Today I read that Microsoft has no more IPv4 addresses for its Azure cloud. Earlier this week I read that Latin America is out of IPv4 addresses as well. These are real - not predicted - IPv4 address shortages. I remember we had IPv6 day two years ago, but since then I haven't heard much about IPv6 in the news.
I would like to have a good understanding of what the change to IPv6 really means, and where we can expect problems.
- I guess all modern operating systems are IPv6 ready: OSX, Windows, Linux, Android, iOS (no problem to be expected for most people).
- Internet providers: your connection to the internet, whether it's mobile or via cable or ADSL (my provider says it's completely IPv6 ready, but it's the only one this far in my country).
- Routers/modems may be a problem (and as my provider says it's completely IPv6 ready, I suppose the router works too).
- Hosting: I use a hosting provider for some websites that is not IPv6 ready. They promise to have this working this year. I guess many providers haven't got this working yet.
- Home devices: digital tv recorders, tv with wifi, thermostats, wireless loudspeakers etc - I have no idea if they are IPv6 ready.
- The internet at large: big websites like Google, Facebook - I guess they have this working.
- Internet exchanges like AIX - this should work.
- Home network: if my router is IPv6 ready, will it translate to IPv4 for devices that don't understand IPv6?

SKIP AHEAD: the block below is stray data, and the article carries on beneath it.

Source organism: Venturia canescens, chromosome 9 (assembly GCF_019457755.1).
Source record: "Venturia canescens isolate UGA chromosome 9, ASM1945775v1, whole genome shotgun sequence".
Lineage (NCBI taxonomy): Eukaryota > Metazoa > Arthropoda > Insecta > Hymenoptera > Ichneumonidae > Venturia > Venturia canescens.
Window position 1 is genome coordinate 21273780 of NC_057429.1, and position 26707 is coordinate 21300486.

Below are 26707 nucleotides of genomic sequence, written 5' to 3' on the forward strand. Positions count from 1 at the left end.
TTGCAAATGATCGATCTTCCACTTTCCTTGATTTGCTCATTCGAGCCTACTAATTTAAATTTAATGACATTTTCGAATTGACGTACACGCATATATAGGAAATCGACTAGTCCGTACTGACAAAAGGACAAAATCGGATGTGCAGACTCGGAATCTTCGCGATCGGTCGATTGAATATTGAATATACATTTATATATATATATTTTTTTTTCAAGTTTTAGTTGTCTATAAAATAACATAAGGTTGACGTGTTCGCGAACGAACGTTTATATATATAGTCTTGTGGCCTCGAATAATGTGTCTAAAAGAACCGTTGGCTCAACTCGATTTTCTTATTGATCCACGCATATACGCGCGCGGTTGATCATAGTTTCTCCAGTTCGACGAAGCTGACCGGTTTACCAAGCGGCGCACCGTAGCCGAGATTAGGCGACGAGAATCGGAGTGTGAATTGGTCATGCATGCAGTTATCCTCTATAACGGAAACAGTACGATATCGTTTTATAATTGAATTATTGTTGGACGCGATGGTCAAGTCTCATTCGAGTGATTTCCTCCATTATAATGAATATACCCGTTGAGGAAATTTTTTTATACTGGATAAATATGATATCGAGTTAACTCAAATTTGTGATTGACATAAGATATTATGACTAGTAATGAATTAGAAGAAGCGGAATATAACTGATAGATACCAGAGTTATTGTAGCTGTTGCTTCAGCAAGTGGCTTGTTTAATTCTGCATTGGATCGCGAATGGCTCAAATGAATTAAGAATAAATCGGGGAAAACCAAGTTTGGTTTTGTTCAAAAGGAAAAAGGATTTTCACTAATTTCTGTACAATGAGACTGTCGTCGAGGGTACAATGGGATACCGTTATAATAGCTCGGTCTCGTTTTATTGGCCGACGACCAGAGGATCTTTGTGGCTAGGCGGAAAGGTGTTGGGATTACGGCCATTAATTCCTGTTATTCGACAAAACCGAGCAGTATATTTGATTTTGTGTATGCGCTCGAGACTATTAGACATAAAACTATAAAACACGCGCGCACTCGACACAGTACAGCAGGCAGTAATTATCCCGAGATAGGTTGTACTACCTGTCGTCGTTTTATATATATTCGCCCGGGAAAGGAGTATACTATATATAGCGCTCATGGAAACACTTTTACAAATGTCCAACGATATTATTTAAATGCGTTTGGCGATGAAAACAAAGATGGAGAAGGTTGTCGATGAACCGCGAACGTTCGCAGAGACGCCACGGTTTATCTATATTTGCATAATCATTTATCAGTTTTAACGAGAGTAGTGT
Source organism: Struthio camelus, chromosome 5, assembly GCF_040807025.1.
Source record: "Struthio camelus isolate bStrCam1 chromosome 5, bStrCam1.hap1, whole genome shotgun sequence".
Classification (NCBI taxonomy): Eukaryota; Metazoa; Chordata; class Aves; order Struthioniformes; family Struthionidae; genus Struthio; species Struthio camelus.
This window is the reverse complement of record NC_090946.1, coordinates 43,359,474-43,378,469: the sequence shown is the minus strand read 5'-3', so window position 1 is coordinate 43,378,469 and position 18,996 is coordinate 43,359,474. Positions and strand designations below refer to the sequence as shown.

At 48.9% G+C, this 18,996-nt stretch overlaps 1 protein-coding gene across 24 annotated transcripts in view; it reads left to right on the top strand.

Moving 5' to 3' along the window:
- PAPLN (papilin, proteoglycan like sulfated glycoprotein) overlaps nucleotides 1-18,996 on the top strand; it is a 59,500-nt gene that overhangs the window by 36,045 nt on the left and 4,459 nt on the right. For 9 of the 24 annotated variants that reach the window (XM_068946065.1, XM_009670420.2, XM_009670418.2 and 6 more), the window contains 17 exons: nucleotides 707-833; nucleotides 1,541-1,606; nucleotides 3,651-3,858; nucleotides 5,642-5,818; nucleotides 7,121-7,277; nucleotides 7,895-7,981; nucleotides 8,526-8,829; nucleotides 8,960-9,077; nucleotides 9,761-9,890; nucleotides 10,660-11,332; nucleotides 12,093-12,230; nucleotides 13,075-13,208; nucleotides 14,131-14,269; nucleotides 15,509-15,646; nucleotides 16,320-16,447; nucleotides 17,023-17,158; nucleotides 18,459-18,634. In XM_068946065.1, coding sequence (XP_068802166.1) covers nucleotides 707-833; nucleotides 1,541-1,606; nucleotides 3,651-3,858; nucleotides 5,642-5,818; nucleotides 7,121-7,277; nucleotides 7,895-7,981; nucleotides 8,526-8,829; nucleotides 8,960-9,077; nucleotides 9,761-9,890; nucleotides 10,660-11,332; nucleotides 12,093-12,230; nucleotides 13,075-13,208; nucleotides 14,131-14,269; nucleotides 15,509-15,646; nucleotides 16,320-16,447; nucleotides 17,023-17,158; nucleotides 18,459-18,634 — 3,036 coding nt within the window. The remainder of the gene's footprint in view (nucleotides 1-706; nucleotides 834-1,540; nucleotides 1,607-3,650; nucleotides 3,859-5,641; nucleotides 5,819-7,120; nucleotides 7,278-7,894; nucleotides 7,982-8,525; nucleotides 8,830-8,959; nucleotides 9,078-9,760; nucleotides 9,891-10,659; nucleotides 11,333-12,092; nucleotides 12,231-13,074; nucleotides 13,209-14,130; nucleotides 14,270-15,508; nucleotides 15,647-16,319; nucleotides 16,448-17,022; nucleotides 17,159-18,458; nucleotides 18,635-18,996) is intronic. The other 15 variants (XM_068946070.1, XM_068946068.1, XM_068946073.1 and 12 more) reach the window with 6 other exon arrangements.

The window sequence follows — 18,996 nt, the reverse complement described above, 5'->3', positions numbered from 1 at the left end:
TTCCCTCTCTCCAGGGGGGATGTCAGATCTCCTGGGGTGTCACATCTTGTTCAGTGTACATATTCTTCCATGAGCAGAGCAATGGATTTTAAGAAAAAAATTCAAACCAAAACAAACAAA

- Can these home devices still use IPv4 when the rest of the home network is IPv4?
- For sites that are still IPv4 only, will my computer or router switch automatically?
- When I open whatismyip.com, I see an IPv4 address. I believe I can ask my provider to change to IPv6, but I guess that will disable large parts of the internet for me - will it? Can I still send mail, will DNS work?
- When my provider changes to IPv6, will I still have an IPv4 address?
- Does this have consequenses for TLS certificates?
- With IPv6 NAT is obsolete I understand. Will this mean my wifi enabled tv is directly accessible from the outside? I guess the router firewall is still working, but now we can use a direct address from the outside?
- I don't live in Latin America and don't use Azure. But what if I go to Brasil right now. Will I notice it?
- Is there an easy way to test what works and what not without messing up the home network?
These are several situations and questions I can think of now. There are probably many more. What I want is a good picture of where we're standing now, and what we can expect to happen when this shortage becomes worldwide.